Legal Alert

Health Care and Price Transparency: The Latest Summary

December 4, 2019

Federal executive agencies recently published two rules, one final and one proposed, aimed at publicizing the various costs associated with health care. A final rule, promulgated by the Department of Health and Human Services (HHS) via the Centers for Medicare & Medicaid Services (CMS), requires hospitals to establish, update, and publish online a list of standard charges for health care items and services. The proposed rule, issued jointly by the Departments of Health and Human Services, Labor, and the Treasury, would impose disclosure requirements on health insurers and group health plans.

Final Rule: Price Transparency

The CMS final rule, Price Transparency Requirements for Hospitals to Make Standard Charges Public, takes effect January 1, 2021. Specifics on the rule follow.

Standard Charges

The final rule requires hospitals to publish five types of “standard charges.”

  1. Gross charges—“the charge for an individual item or service that is reflected on a hospital’s chargemaster, absent any discounts”
  2. Discounted cash prices—“the charge that applies to an individual who pays cash, or cash equivalent, for a hospital item or service”
  3. Payer-specific negotiated charges—“the charge that a hospital has negotiated with a third-party payer for an item or service”
  4. De-identified minimum negotiated charges—“the lowest charge that a hospital has negotiated with all third-party payers for an item or service”
  5. De-identified maximum negotiated charges—“the highest charge that a hospital has negotiated with all third-party payers for an item or service”

Hospital Requirements

CMS broadly defines “hospital” to mean “an institution in any State in which State or applicable local law provides for the licensing of hospitals, that is licensed as a hospital pursuant to such law, or is approved, by the agency of such State or locality responsible for licensing hospitals, as meeting the standards established for such licensing.” As such, the agency expects to impact approximately 6,000 hospitals.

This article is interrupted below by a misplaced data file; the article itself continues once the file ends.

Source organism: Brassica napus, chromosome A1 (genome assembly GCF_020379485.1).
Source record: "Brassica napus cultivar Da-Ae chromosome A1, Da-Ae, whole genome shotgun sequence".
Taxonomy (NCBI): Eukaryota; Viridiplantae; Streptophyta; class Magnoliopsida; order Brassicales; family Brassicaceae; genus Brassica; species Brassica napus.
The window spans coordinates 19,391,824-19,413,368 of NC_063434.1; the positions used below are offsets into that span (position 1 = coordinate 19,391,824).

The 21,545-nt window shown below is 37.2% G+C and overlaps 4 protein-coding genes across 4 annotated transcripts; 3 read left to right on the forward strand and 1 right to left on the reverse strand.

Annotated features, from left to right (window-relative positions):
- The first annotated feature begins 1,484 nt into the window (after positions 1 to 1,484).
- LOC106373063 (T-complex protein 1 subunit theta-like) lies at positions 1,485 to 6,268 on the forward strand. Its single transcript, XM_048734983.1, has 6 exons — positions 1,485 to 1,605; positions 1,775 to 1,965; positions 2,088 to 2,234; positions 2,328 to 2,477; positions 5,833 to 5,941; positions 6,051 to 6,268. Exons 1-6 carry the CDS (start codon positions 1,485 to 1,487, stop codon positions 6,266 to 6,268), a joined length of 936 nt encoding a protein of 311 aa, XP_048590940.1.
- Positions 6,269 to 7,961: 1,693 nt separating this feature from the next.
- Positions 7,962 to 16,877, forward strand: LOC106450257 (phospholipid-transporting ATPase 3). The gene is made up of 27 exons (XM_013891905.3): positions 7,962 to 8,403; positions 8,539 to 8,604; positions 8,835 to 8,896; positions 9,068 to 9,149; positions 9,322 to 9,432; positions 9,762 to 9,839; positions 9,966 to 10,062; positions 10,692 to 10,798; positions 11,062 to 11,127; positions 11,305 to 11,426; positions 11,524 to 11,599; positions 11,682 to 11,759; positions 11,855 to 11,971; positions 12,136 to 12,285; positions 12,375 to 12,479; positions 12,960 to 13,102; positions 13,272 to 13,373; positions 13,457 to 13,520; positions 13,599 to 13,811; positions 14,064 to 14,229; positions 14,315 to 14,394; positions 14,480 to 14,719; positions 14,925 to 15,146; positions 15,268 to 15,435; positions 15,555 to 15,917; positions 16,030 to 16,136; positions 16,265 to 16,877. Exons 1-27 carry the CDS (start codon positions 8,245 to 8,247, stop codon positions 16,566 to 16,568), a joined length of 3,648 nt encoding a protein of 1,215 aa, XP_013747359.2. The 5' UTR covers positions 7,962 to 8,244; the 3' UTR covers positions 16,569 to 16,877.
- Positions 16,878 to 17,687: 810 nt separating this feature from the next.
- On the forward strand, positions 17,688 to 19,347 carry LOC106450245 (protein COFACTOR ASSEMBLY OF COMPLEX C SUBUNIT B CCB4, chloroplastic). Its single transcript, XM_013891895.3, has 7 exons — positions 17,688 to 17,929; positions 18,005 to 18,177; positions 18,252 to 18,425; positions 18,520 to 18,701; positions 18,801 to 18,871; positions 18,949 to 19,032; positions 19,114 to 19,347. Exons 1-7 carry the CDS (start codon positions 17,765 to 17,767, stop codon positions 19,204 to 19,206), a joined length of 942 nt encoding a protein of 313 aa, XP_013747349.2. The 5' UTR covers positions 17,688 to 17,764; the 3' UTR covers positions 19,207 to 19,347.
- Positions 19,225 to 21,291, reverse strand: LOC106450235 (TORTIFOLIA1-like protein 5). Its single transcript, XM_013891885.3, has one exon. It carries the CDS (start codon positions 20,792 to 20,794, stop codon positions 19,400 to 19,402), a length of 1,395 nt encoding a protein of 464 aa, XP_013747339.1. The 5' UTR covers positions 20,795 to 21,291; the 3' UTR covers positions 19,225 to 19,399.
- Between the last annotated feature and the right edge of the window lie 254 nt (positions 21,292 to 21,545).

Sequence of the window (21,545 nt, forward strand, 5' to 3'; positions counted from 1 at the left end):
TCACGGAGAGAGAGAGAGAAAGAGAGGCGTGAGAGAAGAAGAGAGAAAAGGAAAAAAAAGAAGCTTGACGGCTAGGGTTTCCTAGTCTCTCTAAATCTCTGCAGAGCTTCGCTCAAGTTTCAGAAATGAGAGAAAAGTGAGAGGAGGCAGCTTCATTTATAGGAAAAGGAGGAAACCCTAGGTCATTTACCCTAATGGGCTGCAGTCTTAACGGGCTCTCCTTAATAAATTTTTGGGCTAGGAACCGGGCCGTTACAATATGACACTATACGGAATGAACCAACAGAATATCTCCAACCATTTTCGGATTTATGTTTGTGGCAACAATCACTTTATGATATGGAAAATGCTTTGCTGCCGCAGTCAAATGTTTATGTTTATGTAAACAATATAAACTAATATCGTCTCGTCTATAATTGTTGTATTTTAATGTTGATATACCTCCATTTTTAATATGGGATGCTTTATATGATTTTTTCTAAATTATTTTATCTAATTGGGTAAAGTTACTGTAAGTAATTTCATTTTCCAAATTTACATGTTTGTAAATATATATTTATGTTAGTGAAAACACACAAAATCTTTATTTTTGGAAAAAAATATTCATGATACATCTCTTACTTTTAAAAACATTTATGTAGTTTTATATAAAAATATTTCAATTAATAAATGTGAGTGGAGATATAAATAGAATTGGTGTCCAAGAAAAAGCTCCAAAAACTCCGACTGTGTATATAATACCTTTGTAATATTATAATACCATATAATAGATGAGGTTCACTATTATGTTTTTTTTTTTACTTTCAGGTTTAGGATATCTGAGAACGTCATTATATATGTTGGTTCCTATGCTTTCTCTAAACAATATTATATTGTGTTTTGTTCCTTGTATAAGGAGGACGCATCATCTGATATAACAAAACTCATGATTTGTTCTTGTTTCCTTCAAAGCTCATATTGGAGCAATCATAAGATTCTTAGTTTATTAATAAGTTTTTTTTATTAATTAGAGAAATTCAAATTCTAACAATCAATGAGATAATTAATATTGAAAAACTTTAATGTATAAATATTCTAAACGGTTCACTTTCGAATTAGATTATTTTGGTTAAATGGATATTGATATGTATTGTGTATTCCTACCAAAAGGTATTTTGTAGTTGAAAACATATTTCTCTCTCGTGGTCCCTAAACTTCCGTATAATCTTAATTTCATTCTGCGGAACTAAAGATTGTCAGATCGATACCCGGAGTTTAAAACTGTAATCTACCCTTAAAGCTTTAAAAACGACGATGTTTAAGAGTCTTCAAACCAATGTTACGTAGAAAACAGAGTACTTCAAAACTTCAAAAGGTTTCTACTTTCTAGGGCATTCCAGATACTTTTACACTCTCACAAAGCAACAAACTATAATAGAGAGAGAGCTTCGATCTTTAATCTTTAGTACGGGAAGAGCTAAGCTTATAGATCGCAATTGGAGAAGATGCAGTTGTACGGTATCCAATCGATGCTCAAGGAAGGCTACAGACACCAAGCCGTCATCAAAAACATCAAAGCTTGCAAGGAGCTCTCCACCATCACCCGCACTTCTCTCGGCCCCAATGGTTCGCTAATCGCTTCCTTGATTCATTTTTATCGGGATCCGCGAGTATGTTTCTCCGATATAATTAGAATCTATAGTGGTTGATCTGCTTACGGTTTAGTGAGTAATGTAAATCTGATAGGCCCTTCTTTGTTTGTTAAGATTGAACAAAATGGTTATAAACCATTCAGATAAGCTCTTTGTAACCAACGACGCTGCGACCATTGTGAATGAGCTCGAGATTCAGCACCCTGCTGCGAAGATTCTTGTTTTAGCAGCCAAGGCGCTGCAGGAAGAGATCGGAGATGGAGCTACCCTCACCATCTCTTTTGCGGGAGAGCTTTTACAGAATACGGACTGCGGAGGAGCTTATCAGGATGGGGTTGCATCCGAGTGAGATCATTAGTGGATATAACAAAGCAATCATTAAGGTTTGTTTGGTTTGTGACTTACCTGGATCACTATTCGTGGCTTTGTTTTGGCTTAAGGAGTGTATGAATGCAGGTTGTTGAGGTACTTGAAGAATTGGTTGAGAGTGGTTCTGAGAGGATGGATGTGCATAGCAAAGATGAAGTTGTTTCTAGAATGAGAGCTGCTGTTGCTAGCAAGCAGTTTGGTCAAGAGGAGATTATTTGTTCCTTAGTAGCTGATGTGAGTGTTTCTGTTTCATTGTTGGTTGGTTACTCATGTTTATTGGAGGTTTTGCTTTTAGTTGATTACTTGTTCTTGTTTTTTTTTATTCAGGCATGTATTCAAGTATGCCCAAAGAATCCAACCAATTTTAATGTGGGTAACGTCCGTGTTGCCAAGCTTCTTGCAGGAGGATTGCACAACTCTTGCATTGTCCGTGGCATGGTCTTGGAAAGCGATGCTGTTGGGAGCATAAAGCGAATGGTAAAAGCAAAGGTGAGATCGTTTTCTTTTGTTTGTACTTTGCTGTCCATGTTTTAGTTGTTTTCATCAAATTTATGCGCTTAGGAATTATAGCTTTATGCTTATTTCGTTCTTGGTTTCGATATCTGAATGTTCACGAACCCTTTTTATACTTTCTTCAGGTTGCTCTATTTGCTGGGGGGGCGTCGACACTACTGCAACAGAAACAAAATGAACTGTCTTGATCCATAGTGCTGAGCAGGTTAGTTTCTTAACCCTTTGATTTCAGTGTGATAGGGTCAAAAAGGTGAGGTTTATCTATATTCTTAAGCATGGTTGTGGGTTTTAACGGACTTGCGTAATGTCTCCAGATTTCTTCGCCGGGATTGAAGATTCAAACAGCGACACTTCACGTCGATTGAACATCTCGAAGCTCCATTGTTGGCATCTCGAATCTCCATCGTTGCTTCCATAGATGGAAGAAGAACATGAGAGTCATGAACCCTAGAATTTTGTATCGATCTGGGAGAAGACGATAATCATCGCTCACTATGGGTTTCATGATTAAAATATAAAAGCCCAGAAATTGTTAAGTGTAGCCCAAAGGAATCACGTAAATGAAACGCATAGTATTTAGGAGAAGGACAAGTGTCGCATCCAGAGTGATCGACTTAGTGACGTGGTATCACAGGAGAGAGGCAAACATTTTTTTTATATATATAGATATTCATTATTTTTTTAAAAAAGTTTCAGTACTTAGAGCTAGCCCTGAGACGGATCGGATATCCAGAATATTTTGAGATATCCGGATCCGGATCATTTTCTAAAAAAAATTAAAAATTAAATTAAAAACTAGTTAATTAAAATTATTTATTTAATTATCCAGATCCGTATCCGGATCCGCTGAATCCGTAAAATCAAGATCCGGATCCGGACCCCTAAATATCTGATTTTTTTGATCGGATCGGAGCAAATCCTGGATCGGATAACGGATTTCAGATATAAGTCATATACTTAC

Hospitals must publish standard charges for “all items and services.” Applicable items and services include all “individual items and services and service packages” that “could be provided by a hospital to a patient in connection with an inpatient admission or an outpatient department visit for which the hospital has established a standard charge.”

In addition, a hospital must publish standard charges for “shoppable services” (and related ancillary services, as deemed applicable by each hospital). Shoppable services are services “that can be scheduled by a health care consumer in advance.” Hospitals must publish standard charges for 70 CMS-specified shoppable services in addition to at least 230 hospital-selected shoppable services. Each hospital must determine whether ancillary services customarily accompany a shoppable service and, if so, how best to display charges.

Required Information

For “all items and services” as well as “shoppable services,” hospitals must, generally, publish a description of each applicable item or service; certain required sets of standard charges for each; and any code used by the hospital for purposes of accounting or billing (including, but not limited to, the CPT code, HCPCS code, DRG, NDC, and other common payer identifiers). Information subject to this rule must be published online. The rule requires annual updates to this information. Penalties for noncompliance include Corrective Action Plans and Civil Monetary Penalties up to $300 per day (adjusted annually).

Proposed Rule: Transparency in Coverage

The proposed rule aims to equip those who purchase health insurance or enroll in a group health plan (collectively known as “members”) with adequate information about the amounts that will be covered and amounts they will need to pay to allow them to make informed health care choices, and to effectively shop for competitively priced health care items and services.

Disclosure on Request

The proposed rule requires insurance and group health plans to provide cost information regarding specific health care items and services to members on request. It is expected that the information will be provided in a form similar to an Explanation of Benefits (EOB). The information must include the following seven elements to the extent they affect a member’s cost-sharing liability.

  1. Estimated Cost-Sharing Liability

    Estimated Cost-Sharing Liability encompasses all applicable forms of cost-sharing for a particular covered service, including deductibles, coinsurance, and copayments. However, it does not include premiums, balance-billing for out-of-network providers, or non-covered services.

  2. Accumulated Amounts